Did you know that by the age of 20, the average American has seen over a million TV commercials? Is it any wonder that Americans carry a total of more than a billion credit cards? According to the PBS television program “Affluenza,” money plays a major role in 90 percent of U.S. divorces. Could our culture of consumerism be to blame?

Our financial health is important to God. This is well illustrated by the number of scriptures that speak to financial issues. In his topical scriptural commentary titled, The Word on Finances, Larry Burkett discovered more than one thousand references to money in the Bible, second only to the subject of love.


Matthew 13:22 speaks about the “deceitfulness of riches.” An improper view of money can produce many problems. Here are just four:

  1. The thought that the wealthy are superior to others.
  2. The belief that gain is godliness.
  3. The idea that the wealthy are superior in wisdom and judgment to those in poverty.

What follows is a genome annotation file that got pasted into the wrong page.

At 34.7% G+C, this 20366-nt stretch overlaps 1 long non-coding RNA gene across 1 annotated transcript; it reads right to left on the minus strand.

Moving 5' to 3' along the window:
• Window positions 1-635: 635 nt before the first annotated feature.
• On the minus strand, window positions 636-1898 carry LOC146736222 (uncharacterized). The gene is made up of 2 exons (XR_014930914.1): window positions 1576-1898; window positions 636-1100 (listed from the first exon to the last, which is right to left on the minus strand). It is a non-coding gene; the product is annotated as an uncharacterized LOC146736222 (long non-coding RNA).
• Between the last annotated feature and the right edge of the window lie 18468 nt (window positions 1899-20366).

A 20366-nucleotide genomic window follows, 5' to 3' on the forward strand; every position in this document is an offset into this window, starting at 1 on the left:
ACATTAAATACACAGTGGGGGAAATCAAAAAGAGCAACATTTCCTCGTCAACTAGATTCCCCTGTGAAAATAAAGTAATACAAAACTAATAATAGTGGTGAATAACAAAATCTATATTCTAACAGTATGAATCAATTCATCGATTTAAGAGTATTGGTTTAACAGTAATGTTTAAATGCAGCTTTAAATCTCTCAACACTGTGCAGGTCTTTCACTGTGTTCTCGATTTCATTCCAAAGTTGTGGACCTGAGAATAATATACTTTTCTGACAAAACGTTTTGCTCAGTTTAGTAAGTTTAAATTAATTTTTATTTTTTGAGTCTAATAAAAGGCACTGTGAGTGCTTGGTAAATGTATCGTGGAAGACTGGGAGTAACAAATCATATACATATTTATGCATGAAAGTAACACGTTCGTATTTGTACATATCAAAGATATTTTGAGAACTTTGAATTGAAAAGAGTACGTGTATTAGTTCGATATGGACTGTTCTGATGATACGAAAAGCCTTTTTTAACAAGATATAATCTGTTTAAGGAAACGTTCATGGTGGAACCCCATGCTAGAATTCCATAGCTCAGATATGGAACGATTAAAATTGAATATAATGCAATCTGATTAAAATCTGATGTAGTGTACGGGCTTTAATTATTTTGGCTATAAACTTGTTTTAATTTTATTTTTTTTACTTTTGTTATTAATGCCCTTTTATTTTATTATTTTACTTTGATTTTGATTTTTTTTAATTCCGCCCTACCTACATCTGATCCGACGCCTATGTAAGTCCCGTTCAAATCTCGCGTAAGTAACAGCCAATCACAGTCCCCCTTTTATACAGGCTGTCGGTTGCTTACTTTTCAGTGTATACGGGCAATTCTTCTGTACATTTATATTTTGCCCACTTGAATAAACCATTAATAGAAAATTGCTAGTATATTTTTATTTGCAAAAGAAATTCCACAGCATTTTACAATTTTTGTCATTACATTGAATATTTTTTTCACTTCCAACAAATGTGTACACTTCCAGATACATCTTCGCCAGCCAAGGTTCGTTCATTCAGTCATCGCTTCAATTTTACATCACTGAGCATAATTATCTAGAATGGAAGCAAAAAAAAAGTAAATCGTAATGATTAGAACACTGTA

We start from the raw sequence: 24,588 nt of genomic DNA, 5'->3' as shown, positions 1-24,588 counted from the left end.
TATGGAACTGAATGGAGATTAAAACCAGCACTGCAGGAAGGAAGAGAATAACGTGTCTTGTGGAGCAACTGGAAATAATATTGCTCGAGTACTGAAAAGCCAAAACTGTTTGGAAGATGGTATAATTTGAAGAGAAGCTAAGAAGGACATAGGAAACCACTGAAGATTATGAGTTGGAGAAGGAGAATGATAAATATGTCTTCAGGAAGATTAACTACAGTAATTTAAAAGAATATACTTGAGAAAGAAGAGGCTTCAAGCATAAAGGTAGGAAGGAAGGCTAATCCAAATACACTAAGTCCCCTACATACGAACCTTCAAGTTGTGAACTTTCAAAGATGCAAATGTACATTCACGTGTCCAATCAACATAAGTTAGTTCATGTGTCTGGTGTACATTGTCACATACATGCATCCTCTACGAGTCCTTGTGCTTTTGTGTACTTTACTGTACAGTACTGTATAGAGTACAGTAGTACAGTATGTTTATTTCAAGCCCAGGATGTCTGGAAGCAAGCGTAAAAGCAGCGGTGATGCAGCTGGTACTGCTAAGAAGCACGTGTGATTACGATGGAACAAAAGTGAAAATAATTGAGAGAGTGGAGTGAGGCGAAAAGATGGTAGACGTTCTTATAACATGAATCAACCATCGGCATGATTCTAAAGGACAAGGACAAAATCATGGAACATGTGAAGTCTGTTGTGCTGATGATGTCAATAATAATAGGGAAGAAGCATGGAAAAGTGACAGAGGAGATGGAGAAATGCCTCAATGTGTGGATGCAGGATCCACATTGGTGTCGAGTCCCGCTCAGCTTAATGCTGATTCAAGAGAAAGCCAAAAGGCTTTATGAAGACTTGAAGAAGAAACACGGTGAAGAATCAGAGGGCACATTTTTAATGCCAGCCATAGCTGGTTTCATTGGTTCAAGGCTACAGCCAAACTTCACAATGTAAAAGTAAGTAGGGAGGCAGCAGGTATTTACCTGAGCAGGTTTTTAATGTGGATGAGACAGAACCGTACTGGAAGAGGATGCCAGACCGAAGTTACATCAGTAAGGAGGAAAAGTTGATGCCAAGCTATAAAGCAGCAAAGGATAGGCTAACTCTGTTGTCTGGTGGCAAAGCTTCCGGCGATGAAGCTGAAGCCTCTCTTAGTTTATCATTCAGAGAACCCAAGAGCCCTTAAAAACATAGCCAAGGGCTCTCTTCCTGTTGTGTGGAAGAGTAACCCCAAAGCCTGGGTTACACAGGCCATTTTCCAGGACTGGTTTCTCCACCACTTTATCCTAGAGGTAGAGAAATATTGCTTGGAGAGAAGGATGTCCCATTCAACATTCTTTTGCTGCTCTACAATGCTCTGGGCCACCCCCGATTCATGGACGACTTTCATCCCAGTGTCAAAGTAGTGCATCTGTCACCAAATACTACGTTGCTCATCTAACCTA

4. The sense that accumulating wealth will bring happiness.

Poet E.E. Cummings quipped, “I’m living so far beyond my income that we may almost be said to be living apart.” While we may smile at this wordplay, when financial strife hits personally, it really hurts.

“Now godliness with contentment is great gain. For we brought nothing into this world, and it is certain we can carry nothing out. And having food and clothing, with these we shall be content. But those who desire to be rich fall into temptation and a snare, and into many foolish and harmful lusts which drown men in destruction and perdition. For the love of money is a root of all kinds of evil, for which some have strayed from faith in their greediness, and pierced themselves through with many sorrows.” 1 Timothy 6:6-10